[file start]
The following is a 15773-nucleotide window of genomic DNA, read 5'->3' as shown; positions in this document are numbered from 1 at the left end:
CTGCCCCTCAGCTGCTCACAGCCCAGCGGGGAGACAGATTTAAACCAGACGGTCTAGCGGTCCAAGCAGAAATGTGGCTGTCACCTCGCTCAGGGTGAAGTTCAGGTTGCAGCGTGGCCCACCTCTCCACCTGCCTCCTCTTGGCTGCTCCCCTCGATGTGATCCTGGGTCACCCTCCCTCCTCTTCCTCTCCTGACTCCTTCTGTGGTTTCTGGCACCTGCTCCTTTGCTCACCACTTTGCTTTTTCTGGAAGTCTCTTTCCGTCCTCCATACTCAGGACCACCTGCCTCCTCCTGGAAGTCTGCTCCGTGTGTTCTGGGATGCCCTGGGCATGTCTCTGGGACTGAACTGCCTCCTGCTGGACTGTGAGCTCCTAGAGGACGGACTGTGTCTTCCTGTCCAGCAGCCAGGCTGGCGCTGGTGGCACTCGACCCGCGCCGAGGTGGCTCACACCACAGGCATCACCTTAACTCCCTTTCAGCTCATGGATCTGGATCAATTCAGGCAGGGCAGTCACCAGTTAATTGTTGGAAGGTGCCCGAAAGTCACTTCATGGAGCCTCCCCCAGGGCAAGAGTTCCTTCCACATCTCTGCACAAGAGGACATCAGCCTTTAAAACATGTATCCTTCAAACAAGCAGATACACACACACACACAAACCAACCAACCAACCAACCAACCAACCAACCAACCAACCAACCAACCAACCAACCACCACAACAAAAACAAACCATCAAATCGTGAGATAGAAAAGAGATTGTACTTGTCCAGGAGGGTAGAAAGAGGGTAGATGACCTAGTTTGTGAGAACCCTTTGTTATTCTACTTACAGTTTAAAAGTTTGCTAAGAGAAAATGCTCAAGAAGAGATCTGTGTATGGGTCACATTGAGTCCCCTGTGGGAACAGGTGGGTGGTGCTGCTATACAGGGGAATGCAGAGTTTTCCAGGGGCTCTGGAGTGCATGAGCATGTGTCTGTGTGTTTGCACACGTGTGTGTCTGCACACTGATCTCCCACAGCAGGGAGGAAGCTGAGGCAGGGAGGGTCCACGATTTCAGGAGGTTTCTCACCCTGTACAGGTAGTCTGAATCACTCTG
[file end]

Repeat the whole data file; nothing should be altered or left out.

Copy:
The following is a 15773-nucleotide window of genomic DNA, read 5'->3' as shown; positions in this document are numbered from 1 at the left end:
CTGCCCCTCAGCTGCTCACAGCCCAGCGGGGAGACAGATTTAAACCAGACGGTCTAGCGGTCCAAGCAGAAATGTGGCTGTCACCTCGCTCAGGGTGAAGTTCAGGTTGCAGCGTGGCCCACCTCTCCACCTGCCTCCTCTTGGCTGCTCCCCTCGATGTGATCCTGGGTCACCCTCCCTCCTCTTCCTCTCCTGACTCCTTCTGTGGTTTCTGGCACCTGCTCCTTTGCTCACCACTTTGCTTTTTCTGGAAGTCTCTTTCCGTCCTCCATACTCAGGACCACCTGCCTCCTCCTGGAAGTCTGCTCCGTGTGTTCTGGGATGCCCTGGGCATGTCTCTGGGACTGAACTGCCTCCTGCTGGACTGTGAGCTCCTAGAGGACGGACTGTGTCTTCCTGTCCAGCAGCCAGGCTGGCGCTGGTGGCACTCGACCCGCGCCGAGGTGGCTCACACCACAGGCATCACCTTAACTCCCTTTCAGCTCATGGATCTGGATCAATTCAGGCAGGGCAGTCACCAGTTAATTGTTGGAAGGTGCCCGAAAGTCACTTCATGGAGCCTCCCCCAGGGCAAGAGTTCCTTCCACATCTCTGCACAAGAGGACATCAGCCTTTAAAACATGTATCCTTCAAACAAGCAGATACACACACACACACAAACCAACCAACCAACCAACCAACCAACCAACCAACCAACCAACCAACCAACCAACCACCACAACAAAAACAAACCATCAAATCGTGAGATAGAAAAGAGATTGTACTTGTCCAGGAGGGTAGAAAGAGGGTAGATGACCTAGTTTGTGAGAACCCTTTGTTATTCTACTTACAGTTTAAAAGTTTGCTAAGAGAAAATGCTCAAGAAGAGATCTGTGTATGGGTCACATTGAGTCCCCTGTGGGAACAGGTGGGTGGTGCTGCTATACAGGGGAATGCAGAGTTTTCCAGGGGCTCTGGAGTGCATGAGCATGTGTCTGTGTGTTTGCACACGTGTGTGTCTGCACACTGATCTCCCACAGCAGGGAGGAAGCTGAGGCAGGGAGGGTCCACGATTTCAGGAGGTTTCTCACCCTGTACAGGTAGTCTGAATCACTCTG